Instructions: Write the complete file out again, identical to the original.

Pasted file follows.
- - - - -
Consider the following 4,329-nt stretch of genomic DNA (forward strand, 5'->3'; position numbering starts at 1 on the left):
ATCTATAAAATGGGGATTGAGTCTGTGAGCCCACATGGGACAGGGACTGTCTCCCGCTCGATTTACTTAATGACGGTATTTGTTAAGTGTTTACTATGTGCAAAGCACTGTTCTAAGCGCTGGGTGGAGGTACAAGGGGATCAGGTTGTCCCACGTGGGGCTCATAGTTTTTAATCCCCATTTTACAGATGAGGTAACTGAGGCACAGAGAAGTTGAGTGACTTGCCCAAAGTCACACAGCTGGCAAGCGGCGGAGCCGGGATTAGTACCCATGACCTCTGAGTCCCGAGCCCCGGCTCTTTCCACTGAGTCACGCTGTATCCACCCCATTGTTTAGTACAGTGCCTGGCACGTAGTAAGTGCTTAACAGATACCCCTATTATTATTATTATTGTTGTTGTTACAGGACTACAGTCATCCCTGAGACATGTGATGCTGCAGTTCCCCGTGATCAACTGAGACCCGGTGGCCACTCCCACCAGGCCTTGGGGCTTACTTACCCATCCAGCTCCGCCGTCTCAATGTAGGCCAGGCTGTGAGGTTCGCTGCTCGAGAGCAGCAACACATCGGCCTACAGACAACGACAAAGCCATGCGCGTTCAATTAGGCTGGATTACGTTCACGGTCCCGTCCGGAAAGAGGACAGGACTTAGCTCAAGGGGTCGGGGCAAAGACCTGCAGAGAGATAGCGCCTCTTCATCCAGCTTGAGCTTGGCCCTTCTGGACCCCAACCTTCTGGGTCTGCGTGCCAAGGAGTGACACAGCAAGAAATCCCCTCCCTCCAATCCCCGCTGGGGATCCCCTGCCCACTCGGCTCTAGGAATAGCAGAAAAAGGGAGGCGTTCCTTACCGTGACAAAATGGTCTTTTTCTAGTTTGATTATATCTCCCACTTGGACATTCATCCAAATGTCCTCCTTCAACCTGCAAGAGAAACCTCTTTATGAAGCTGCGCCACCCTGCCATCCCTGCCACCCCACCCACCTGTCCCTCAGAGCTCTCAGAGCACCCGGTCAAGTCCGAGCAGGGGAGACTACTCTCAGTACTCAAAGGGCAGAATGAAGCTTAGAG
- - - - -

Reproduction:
Consider the following 4,329-nt stretch of genomic DNA (forward strand, 5'->3'; position numbering starts at 1 on the left):
ATCTATAAAATGGGGATTGAGTCTGTGAGCCCACATGGGACAGGGACTGTCTCCCGCTCGATTTACTTAATGACGGTATTTGTTAAGTGTTTACTATGTGCAAAGCACTGTTCTAAGCGCTGGGTGGAGGTACAAGGGGATCAGGTTGTCCCACGTGGGGCTCATAGTTTTTAATCCCCATTTTACAGATGAGGTAACTGAGGCACAGAGAAGTTGAGTGACTTGCCCAAAGTCACACAGCTGGCAAGCGGCGGAGCCGGGATTAGTACCCATGACCTCTGAGTCCCGAGCCCCGGCTCTTTCCACTGAGTCACGCTGTATCCACCCCATTGTTTAGTACAGTGCCTGGCACGTAGTAAGTGCTTAACAGATACCCCTATTATTATTATTATTGTTGTTGTTACAGGACTACAGTCATCCCTGAGACATGTGATGCTGCAGTTCCCCGTGATCAACTGAGACCCGGTGGCCACTCCCACCAGGCCTTGGGGCTTACTTACCCATCCAGCTCCGCCGTCTCAATGTAGGCCAGGCTGTGAGGTTCGCTGCTCGAGAGCAGCAACACATCGGCCTACAGACAACGACAAAGCCATGCGCGTTCAATTAGGCTGGATTACGTTCACGGTCCCGTCCGGAAAGAGGACAGGACTTAGCTCAAGGGGTCGGGGCAAAGACCTGCAGAGAGATAGCGCCTCTTCATCCAGCTTGAGCTTGGCCCTTCTGGACCCCAACCTTCTGGGTCTGCGTGCCAAGGAGTGACACAGCAAGAAATCCCCTCCCTCCAATCCCCGCTGGGGATCCCCTGCCCACTCGGCTCTAGGAATAGCAGAAAAAGGGAGGCGTTCCTTACCGTGACAAAATGGTCTTTTTCTAGTTTGATTATATCTCCCACTTGGACATTCATCCAAATGTCCTCCTTCAACCTGCAAGAGAAACCTCTTTATGAAGCTGCGCCACCCTGCCATCCCTGCCACCCCACCCACCTGTCCCTCAGAGCTCTCAGAGCACCCGGTCAAGTCCGAGCAGGGGAGACTACTCTCAGTACTCAAAGGGCAGAATGAAGCTTAGAG